Red-lining is a process used by banks to refuse loans to people of color or anyone they deem undesirable. Red-lining draws a boundary around a demographic group to deny them services.

During the housing shortage of 1933, the federal government began a program designed to increase and segregate America’s housing stock. For decades U.S. banks denied mortgages to Black families — and those belonging to other minority groups. People of color were red-lined by a federal government agency called the Home Owners’ Loan Corporation.

Laws today are supposed to protect borrowers from discriminatory lending practices, but red-lining still exists. In May 2015, the U.S. Department of Housing and Urban Development announced a $200 million settlement with Associated Bank over red-lining in Chicago and Milwaukee.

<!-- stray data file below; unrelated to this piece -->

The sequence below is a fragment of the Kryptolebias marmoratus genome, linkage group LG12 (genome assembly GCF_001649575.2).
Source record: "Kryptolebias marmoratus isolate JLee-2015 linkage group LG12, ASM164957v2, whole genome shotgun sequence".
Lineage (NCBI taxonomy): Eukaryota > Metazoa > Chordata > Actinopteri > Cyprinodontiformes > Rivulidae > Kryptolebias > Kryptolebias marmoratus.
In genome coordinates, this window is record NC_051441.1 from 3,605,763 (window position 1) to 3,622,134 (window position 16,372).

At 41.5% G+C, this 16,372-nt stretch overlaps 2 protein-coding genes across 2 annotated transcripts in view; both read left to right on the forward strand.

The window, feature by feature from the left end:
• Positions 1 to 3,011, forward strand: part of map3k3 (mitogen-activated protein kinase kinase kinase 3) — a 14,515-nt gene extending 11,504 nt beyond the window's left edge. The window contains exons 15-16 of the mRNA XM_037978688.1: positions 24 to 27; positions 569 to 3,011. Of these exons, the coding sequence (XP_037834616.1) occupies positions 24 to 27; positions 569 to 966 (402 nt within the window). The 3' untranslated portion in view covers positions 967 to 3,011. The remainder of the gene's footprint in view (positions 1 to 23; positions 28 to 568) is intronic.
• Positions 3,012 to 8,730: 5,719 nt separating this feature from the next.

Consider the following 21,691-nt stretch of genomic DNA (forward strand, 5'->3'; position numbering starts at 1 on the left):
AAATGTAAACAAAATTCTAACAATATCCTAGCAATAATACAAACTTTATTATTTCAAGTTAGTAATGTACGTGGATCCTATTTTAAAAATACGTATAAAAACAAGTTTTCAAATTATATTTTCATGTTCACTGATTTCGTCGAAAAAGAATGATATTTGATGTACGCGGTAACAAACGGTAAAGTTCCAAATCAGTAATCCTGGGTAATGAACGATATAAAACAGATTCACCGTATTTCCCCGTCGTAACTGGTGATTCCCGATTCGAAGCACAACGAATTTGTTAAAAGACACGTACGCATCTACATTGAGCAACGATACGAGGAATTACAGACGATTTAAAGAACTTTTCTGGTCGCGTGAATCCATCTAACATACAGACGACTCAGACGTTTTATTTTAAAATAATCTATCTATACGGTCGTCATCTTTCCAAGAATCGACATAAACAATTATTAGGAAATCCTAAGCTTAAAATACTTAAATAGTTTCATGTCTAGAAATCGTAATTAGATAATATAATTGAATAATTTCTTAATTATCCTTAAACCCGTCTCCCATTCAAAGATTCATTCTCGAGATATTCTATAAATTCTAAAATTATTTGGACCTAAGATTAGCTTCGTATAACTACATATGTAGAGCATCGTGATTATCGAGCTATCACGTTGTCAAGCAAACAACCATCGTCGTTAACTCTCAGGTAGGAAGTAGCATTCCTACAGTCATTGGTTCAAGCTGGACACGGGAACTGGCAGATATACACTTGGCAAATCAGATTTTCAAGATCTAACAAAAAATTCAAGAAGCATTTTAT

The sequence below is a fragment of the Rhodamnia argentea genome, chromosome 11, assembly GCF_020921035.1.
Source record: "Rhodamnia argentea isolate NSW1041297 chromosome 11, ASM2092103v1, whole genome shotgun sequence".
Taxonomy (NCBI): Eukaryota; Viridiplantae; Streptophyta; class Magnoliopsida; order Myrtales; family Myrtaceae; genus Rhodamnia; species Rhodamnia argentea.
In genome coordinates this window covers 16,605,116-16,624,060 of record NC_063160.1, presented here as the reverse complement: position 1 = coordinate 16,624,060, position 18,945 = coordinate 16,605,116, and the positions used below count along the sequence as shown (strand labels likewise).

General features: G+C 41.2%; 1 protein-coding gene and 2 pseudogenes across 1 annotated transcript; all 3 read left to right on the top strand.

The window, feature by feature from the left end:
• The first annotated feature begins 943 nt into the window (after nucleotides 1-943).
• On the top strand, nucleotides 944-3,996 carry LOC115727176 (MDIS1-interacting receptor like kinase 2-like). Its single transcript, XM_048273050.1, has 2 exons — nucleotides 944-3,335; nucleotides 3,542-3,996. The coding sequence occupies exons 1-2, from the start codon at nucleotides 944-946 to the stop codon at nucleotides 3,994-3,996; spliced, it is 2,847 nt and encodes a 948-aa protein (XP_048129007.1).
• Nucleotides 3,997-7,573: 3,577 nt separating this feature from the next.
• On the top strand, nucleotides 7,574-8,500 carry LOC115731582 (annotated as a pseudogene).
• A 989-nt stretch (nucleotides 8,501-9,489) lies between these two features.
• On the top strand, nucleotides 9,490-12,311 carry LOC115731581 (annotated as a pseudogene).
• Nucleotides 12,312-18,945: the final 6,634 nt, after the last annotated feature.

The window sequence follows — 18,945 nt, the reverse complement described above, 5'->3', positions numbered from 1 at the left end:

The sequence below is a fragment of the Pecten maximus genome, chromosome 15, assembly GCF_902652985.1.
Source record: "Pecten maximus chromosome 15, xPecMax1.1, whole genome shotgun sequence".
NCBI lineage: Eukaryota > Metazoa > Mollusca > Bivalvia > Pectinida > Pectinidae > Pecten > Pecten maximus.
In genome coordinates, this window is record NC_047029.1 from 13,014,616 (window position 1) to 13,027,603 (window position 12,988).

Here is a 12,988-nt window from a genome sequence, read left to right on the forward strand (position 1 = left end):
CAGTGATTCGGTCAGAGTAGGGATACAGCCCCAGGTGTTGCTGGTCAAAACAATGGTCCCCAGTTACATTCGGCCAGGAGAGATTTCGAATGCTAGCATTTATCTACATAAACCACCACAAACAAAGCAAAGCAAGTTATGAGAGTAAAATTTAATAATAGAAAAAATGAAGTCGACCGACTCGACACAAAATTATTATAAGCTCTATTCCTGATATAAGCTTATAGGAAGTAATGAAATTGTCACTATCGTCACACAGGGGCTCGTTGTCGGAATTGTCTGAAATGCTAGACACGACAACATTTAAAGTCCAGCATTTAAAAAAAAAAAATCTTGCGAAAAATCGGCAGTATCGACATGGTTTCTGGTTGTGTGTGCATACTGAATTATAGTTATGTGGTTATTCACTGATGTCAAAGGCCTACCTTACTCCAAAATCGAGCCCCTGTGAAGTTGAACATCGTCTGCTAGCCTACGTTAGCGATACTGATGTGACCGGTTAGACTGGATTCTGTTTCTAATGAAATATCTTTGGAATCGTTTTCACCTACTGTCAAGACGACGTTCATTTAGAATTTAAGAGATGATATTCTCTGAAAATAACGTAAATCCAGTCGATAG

In September 2015 Miami brought lawsuits against Wells Fargo, Bank of America, and Citigroup, alleging that the banks were steering Black and Latino applicants towards high-interest loans.

In Los Angeles, lawsuits were filed against J. P. Morgan, Bank of America, Wells Fargo, and Citigroup for reverse red-lining, targeting people of color for predatory loans.

These are just a hand full of the many examples. Racism is embedded in the fabric of our society. We can’t ignore our history. It’s similar to when a judge in a court of law admonishes the jury to strike that last statement from the record.

Much as we’d like, we can’t strike 335 years of history from the record. But we can own up to it. Unless we examine our past truthfully, we can’t learn from our mistakes. Critical Race Theory is simply a tool to explore our past and hopefully chart a new and better course that is fair to all regardless of color. It won’t work if we refuse to face our longstanding mistreatment of people of color.


Gary Janosz

Grandfather, educator, businessperson, writing to understand our world and to make it a better place